ClientEarth launches legal action against plans to build Europe’s largest gas plant in the UK

Business and Energy Secretary Andrea Leadsom gave the go-ahead for Drax to convert its coal-fired units in North Yorkshire to gas generation last October

Picture of Drax Power Station with emissions in North Yorkshire

A legal challenge has been launched at the High Court by ClientEarth against the UK Government’s decision to approve what would be the largest new gas power plant in Europe.

Business and Energy Secretary Andrea Leadsom gave the go-ahead for Drax to convert its coal-fired units in North Yorkshire to gas generation last October, on the grounds gas would emit less carbon than coal and some fossil fuel capacity would be needed to provide backup for intermittent renewables.

The approval was granted despite the Planning Inspectorate saying the project should be blocked as it would undermine the UK’s efforts to reduce greenhouse gas emissions.

If Drax were to install 3.6GW of gas capacity at its plant in Selby, ClientEarth – which previously won a legal challenge against the government over air pollution – claims it would be responsible for as much as 75% of the UK’s power sector emissions once fully operational.

Sam Hunter Jones, in-house lawyer for ClientEarth, said: “Only this month, David Attenborough warned governments to take more action to tackle global heating, pointing to the Australian bushfires as proof humanity’s moment of crisis has come.

“With scientists also ringing the alarm bells for decades, we shouldn’t need to take the government to court over its decision to allow what would be Europe’s biggest gas plant.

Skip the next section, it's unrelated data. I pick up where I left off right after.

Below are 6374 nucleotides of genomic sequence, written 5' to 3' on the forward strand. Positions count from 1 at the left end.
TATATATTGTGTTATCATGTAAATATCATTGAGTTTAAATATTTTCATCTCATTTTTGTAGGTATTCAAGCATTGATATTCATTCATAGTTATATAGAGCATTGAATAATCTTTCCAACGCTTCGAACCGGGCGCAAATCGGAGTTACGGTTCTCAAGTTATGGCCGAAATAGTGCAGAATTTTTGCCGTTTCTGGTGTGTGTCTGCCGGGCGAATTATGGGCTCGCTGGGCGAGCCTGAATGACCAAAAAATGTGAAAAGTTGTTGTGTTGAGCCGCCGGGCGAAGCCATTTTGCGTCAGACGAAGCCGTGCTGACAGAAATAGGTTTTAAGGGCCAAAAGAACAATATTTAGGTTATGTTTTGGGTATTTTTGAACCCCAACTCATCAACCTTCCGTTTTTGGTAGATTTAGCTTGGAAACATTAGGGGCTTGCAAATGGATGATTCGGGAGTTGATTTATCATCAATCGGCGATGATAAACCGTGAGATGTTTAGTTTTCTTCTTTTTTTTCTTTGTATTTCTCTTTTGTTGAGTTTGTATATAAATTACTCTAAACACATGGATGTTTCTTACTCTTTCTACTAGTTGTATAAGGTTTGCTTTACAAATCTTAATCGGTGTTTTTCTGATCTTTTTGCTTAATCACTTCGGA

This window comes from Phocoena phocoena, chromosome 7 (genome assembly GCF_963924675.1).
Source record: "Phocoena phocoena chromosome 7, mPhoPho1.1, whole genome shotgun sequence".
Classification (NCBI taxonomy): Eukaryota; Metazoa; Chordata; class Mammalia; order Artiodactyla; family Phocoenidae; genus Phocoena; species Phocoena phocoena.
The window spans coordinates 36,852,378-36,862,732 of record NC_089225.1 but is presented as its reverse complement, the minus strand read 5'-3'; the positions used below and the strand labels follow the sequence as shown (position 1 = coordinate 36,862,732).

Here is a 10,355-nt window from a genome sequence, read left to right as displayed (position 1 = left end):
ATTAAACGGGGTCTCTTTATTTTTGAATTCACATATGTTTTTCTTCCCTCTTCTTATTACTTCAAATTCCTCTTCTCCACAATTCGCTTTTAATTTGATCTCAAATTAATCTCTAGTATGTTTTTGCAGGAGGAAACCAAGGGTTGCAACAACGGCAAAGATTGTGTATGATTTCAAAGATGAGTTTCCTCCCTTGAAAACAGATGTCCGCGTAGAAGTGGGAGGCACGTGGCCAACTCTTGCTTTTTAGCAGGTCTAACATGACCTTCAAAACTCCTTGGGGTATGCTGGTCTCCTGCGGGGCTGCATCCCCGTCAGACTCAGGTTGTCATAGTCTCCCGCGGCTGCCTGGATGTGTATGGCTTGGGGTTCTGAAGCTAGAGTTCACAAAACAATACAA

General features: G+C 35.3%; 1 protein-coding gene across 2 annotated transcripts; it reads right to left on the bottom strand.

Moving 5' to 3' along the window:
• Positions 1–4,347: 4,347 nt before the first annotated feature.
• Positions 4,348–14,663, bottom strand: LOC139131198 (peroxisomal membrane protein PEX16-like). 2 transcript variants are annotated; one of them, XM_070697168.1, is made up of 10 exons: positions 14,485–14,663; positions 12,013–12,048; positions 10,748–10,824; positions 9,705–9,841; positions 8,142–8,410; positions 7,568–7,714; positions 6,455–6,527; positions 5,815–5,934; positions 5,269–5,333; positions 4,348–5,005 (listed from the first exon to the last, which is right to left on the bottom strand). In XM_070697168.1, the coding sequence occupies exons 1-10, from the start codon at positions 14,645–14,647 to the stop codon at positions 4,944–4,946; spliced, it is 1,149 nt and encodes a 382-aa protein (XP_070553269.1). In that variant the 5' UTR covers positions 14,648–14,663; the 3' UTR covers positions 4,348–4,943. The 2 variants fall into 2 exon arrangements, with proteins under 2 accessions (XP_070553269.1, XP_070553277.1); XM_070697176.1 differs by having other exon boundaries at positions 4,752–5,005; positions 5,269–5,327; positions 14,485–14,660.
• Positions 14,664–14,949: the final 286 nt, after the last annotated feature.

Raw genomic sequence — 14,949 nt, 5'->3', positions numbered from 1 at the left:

“The Secretary of State has ignored the recommendations of her own planning authority and her decision is at odds with the government’s own climate change plans to decarbonise in a cost-effective manner.”

Drax previously said the project could enable it to deliver “more reliable and flexible, high efficiency” electricity generation at the power station and contribute towards the UK’s transition to net zero emissions by 2050.

A spokesperson added: “Drax’s ambition is to become carbon negative by 2030 using ground-breaking bioenergy with carbon capture and storage technology (BECCS) to remove millions of tonnes of CO2 from the atmosphere each year, making a significant contribution to the UK’s climate targets. Drax’s carbon negative ambition could be achieved with new, high efficiency gas power capacity as part of our portfolio of flexible generating assets.

“Drax Power Station plays a vital role both as a major employer in the north and in producing the reliable, flexible renewable power millions of homes and businesses rely on. We are exploring a range of options using different, flexible technologies, including this high efficiency gas project. It could support the continued decarbonisation of the energy system, helping the UK on its path to net zero by 2050, in line with the government’s policies.”

Latest Podcast